Consider this example. Doing five or six 90-minute sessions a week at an energy expenditure of around 1,200 to 1,500 calories per session is not a trivial amount of energy to replace. That’s about 6,000 to 7,000 calories per week, conservatively, in addition to your resting energy expenditure. (Resting energy expenditure or resting metabolic rate (RMR) is the amount of energy you use for basic functions such as breathing, digestion, and brain activity, while at rest.)
Let’s say 5,000 of those calories are in carbohydrates. At 4 calories per gram of carbohydrate and 15 grams of carbohydrate in the average slice of bread, that’s approximately 83 slices of bread a week or the equivalent that you would require to fuel that quantity of activity. That’s a lot of fruit and vegetables you would need to eat … and, frankly, I don’t want you exercising next to me at the gym unless you have very good bowel control.
It’s just not feasible for most heavy trainers — although it may be possible — to meet those demands without snacking on bread, pasta and sugars randomly over the course of refueling and pre-fueling over 24 hours. In fact, some high-level athletes – swimmer Michael Phelps was a good example – might need 6,000 to 7,000 calories a day!
I’m suggesting that you don’t get carried away with some silly eating protocol because a so-called “authority” said it on a web site — even this one, except I’ll back it up with logic and references. If you’re a bodybuilder or casual fitness trainer, you may get away with a protocol that restricts grains and starches, but I don’t see the point. Whole grains are associated with lower rates of heart disease and diabetes and probably bowel cancer. Even refined and high-GI carbs (such as added sugar and white bread) are easily assimilated and provide valuable and convenient refueling for athletes.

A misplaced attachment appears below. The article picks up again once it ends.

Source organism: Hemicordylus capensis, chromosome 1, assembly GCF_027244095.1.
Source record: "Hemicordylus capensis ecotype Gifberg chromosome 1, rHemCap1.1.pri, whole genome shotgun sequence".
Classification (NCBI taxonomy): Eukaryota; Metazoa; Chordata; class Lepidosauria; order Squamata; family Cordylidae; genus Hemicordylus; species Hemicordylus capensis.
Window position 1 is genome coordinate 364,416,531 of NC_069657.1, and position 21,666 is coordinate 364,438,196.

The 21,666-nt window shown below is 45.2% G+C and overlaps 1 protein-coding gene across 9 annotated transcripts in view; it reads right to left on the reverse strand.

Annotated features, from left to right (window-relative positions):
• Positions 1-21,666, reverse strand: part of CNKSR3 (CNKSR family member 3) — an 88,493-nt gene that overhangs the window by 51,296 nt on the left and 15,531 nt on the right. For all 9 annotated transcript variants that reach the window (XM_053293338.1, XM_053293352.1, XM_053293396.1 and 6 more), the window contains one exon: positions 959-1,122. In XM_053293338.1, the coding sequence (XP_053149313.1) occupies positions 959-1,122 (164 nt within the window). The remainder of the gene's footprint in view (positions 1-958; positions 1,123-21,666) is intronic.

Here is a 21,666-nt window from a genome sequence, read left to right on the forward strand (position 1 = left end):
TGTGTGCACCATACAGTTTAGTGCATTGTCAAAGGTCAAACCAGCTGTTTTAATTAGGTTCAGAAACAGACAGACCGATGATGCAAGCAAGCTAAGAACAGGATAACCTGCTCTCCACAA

Myth 2. You should eat six small meals each day instead of three main meals. I think the idea here is that insulin will be kept lower by keeping meals small and that this will also reduce appetite and assist with weight management. There is no solid basis for this. Insulin may even function better with fewer, rather than more, regular meals. Even so, if you’re a big athlete exercising hard, you may need to spread out your meals just to be able to consume the quantities of food required.
The Pre-Exercise Meal